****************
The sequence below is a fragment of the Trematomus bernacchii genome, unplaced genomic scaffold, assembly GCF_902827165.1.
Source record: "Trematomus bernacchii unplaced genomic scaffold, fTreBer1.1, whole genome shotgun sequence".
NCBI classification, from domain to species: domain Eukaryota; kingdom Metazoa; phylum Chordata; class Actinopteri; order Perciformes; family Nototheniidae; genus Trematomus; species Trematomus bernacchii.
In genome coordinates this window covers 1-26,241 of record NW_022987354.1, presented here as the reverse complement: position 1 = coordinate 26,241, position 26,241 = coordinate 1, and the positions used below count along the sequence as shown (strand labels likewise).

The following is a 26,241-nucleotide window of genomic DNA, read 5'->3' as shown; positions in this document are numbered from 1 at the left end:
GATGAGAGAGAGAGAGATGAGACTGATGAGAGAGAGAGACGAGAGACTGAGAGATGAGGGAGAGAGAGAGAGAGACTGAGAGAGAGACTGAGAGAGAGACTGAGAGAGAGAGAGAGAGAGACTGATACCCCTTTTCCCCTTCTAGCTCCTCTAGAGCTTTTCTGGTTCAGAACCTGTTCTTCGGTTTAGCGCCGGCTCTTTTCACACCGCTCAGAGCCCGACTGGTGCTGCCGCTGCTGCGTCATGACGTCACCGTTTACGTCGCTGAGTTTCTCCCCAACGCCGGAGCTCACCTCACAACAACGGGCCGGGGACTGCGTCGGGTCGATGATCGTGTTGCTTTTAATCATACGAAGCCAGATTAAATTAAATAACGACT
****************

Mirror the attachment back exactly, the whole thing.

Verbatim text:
The sequence below is a fragment of the Trematomus bernacchii genome, unplaced genomic scaffold, assembly GCF_902827165.1.
Source record: "Trematomus bernacchii unplaced genomic scaffold, fTreBer1.1, whole genome shotgun sequence".
NCBI classification, from domain to species: domain Eukaryota; kingdom Metazoa; phylum Chordata; class Actinopteri; order Perciformes; family Nototheniidae; genus Trematomus; species Trematomus bernacchii.
In genome coordinates this window covers 1-26,241 of record NW_022987354.1, presented here as the reverse complement: position 1 = coordinate 26,241, position 26,241 = coordinate 1, and the positions used below count along the sequence as shown (strand labels likewise).

The following is a 26,241-nucleotide window of genomic DNA, read 5'->3' as shown; positions in this document are numbered from 1 at the left end:
GATGAGAGAGAGAGAGATGAGACTGATGAGAGAGAGAGACGAGAGACTGAGAGATGAGGGAGAGAGAGAGAGAGACTGAGAGAGAGACTGAGAGAGAGACTGAGAGAGAGAGAGAGAGAGACTGATACCCCTTTTCCCCTTCTAGCTCCTCTAGAGCTTTTCTGGTTCAGAACCTGTTCTTCGGTTTAGCGCCGGCTCTTTTCACACCGCTCAGAGCCCGACTGGTGCTGCCGCTGCTGCGTCATGACGTCACCGTTTACGTCGCTGAGTTTCTCCCCAACGCCGGAGCTCACCTCACAACAACGGGCCGGGGACTGCGTCGGGTCGATGATCGTGTTGCTTTTAATCATACGAAGCCAGATTAAATTAAATAACGACT